While you can find plenty of real estate reality shows talking about what to look for in a house or how to repair a fixer-upper, there is far less advice out there about how to find the best mortgage loan. Even fewer sources discuss what to look for in a mortgage broker, one of your best sources for finding the right mortgage for you. What should you look for in a Red Deer mortgage broker?
The Cost-Benefit Ratio
The mortgage broker is typically paid a percentage of the loan amount, though they may receive an upfront fee for the service. While a mortgage broker will probably seek the lowest interest rate they can find for you, not all mortgage brokers can deliver on that promise. Maybe they work with the same lenders you’d visit on your own, and now you’re paying more than you would if you originated the loan directly with the lender. Or they accept clients with poor credit but can’t find lenders that won’t charge them an arm and a leg. In some cases, they can find a slightly better interest rate and fees than you could find yourself but these savings are offset by the mortgage broker’s fees. If the lender offers low fees (while providing good service) and a loan rate lock, they may be worth it, too. A loan rate lock would lock in today’s current low interest rates or even guarantee you’ll get the lower interest rate if rates dip before going back up.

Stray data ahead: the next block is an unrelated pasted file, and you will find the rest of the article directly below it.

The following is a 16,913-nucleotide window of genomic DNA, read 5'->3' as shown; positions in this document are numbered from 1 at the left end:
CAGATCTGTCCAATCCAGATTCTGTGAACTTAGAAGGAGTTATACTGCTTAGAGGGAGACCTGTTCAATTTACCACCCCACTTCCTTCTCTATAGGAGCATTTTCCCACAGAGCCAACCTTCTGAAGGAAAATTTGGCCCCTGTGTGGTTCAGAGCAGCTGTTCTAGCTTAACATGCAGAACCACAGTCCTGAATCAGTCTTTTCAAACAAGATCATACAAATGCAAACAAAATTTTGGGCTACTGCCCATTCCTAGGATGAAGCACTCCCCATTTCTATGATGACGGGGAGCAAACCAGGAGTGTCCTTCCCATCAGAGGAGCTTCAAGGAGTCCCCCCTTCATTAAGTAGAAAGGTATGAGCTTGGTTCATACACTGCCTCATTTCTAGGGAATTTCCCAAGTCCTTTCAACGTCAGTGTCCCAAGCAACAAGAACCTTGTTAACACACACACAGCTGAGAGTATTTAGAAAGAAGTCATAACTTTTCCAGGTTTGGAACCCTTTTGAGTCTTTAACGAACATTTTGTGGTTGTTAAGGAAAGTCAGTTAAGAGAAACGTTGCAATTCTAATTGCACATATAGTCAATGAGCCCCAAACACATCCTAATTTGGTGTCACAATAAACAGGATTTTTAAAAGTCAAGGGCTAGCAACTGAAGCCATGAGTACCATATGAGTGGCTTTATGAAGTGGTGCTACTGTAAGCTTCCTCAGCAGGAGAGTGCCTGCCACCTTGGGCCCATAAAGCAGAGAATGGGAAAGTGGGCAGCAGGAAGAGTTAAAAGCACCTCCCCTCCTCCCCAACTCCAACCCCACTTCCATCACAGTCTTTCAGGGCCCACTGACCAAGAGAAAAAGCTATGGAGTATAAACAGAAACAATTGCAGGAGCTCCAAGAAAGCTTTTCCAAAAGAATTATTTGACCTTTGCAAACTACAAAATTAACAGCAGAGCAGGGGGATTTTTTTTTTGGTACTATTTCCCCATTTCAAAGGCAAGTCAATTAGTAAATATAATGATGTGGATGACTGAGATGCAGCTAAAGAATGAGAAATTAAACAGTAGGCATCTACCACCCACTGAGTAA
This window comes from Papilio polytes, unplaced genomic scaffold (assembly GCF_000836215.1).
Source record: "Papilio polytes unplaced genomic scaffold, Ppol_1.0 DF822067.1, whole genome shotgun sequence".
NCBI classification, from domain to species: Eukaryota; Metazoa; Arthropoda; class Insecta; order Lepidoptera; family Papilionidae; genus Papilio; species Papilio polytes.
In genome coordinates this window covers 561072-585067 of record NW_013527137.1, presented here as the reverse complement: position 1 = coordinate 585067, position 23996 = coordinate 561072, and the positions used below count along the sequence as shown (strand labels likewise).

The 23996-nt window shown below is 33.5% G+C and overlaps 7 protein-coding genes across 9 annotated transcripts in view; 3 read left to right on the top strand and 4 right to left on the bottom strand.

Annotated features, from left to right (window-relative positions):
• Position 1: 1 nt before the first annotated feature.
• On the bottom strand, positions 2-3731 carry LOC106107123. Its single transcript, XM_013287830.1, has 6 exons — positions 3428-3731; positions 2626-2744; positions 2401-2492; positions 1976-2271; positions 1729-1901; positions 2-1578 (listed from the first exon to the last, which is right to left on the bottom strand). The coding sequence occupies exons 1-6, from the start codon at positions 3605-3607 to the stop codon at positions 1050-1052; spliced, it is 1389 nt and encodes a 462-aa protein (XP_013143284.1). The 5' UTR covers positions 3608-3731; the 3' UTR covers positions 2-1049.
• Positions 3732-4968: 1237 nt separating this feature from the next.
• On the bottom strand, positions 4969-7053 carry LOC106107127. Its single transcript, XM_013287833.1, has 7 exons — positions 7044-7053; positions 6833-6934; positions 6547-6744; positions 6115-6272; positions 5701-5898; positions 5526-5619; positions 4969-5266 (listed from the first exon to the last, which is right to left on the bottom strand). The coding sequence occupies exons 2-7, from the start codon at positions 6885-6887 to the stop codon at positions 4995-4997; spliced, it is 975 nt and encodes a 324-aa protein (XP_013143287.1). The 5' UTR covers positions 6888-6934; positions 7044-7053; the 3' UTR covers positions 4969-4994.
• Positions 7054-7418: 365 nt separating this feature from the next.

There are times when the mortgage broker is the best choice regardless of their fees. If you are trying to buy a unique property other lenders won’t back because it would be hard to sell, you have to find the only lenders who would consider lending the money. If you’re buying a mix-use property, many lenders may not be willing to lend money for the deal whereas they would if you were buying a purely residential property.
Don’t let someone use your loan as part of their training process. Only work with mortgage brokers who’ve been in business for a few years and have a good reputation. Note that the head of the office you talk to may not be the one handling your loan. Ask who would be handling your mortgage application and how much experience they have. Note that the experience question isn’t really answered by asking, “How long have you been in business?” A business could have opened twenty years ago but the only expert on the team retired last year.
Ask everyone you know for recommendations for a referral to a mortgage broker. Don’t take the recommendation of your real estate agent unless the same mortgage broker was recommended by several other people.
Specifically ask for names of businesses to avoid, whether someone ended up with a deal different than the one they expected or the broker didn’t respond to application questions in time to close on a deal.
You can ask the mortgage broker for references. If you receive them, follow up on them, but take their recommendations with a grain of salt. If the mortgage broker doesn’t have referrals, that’s a warning that you shouldn’t work with them.
Call Josh Tagg today to receive expert mortgage advice you can trust.